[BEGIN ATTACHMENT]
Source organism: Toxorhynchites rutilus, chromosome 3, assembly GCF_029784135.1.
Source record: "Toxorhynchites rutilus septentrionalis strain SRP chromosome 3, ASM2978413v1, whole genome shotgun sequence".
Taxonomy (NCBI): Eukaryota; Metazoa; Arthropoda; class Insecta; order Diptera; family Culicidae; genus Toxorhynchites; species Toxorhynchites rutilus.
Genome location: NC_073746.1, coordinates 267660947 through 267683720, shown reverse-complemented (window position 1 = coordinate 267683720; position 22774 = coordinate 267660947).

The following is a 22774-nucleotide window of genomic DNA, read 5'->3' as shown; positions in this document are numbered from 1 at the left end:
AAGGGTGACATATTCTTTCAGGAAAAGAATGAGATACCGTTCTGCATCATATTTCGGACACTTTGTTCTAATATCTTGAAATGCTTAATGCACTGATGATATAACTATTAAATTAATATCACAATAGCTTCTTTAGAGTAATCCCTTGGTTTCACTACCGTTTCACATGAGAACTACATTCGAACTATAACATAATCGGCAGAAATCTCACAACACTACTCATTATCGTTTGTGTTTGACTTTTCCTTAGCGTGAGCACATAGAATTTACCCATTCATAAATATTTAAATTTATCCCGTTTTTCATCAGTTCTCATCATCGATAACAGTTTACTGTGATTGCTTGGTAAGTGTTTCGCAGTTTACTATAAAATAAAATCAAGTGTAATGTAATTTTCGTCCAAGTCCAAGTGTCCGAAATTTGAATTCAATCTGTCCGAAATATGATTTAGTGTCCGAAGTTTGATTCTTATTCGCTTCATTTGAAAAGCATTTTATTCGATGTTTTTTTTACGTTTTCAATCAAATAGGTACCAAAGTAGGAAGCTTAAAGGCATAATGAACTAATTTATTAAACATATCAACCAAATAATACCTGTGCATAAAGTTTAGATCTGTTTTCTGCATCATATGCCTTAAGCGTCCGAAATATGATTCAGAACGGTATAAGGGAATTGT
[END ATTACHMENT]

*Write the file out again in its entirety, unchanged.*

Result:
Source organism: Toxorhynchites rutilus, chromosome 3, assembly GCF_029784135.1.
Source record: "Toxorhynchites rutilus septentrionalis strain SRP chromosome 3, ASM2978413v1, whole genome shotgun sequence".
Taxonomy (NCBI): Eukaryota; Metazoa; Arthropoda; class Insecta; order Diptera; family Culicidae; genus Toxorhynchites; species Toxorhynchites rutilus.
Genome location: NC_073746.1, coordinates 267660947 through 267683720, shown reverse-complemented (window position 1 = coordinate 267683720; position 22774 = coordinate 267660947).

The following is a 22774-nucleotide window of genomic DNA, read 5'->3' as shown; positions in this document are numbered from 1 at the left end:
AAGGGTGACATATTCTTTCAGGAAAAGAATGAGATACCGTTCTGCATCATATTTCGGACACTTTGTTCTAATATCTTGAAATGCTTAATGCACTGATGATATAACTATTAAATTAATATCACAATAGCTTCTTTAGAGTAATCCCTTGGTTTCACTACCGTTTCACATGAGAACTACATTCGAACTATAACATAATCGGCAGAAATCTCACAACACTACTCATTATCGTTTGTGTTTGACTTTTCCTTAGCGTGAGCACATAGAATTTACCCATTCATAAATATTTAAATTTATCCCGTTTTTCATCAGTTCTCATCATCGATAACAGTTTACTGTGATTGCTTGGTAAGTGTTTCGCAGTTTACTATAAAATAAAATCAAGTGTAATGTAATTTTCGTCCAAGTCCAAGTGTCCGAAATTTGAATTCAATCTGTCCGAAATATGATTTAGTGTCCGAAGTTTGATTCTTATTCGCTTCATTTGAAAAGCATTTTATTCGATGTTTTTTTTACGTTTTCAATCAAATAGGTACCAAAGTAGGAAGCTTAAAGGCATAATGAACTAATTTATTAAACATATCAACCAAATAATACCTGTGCATAAAGTTTAGATCTGTTTTCTGCATCATATGCCTTAAGCGTCCGAAATATGATTCAGAACGGTATAAGGGAATTGT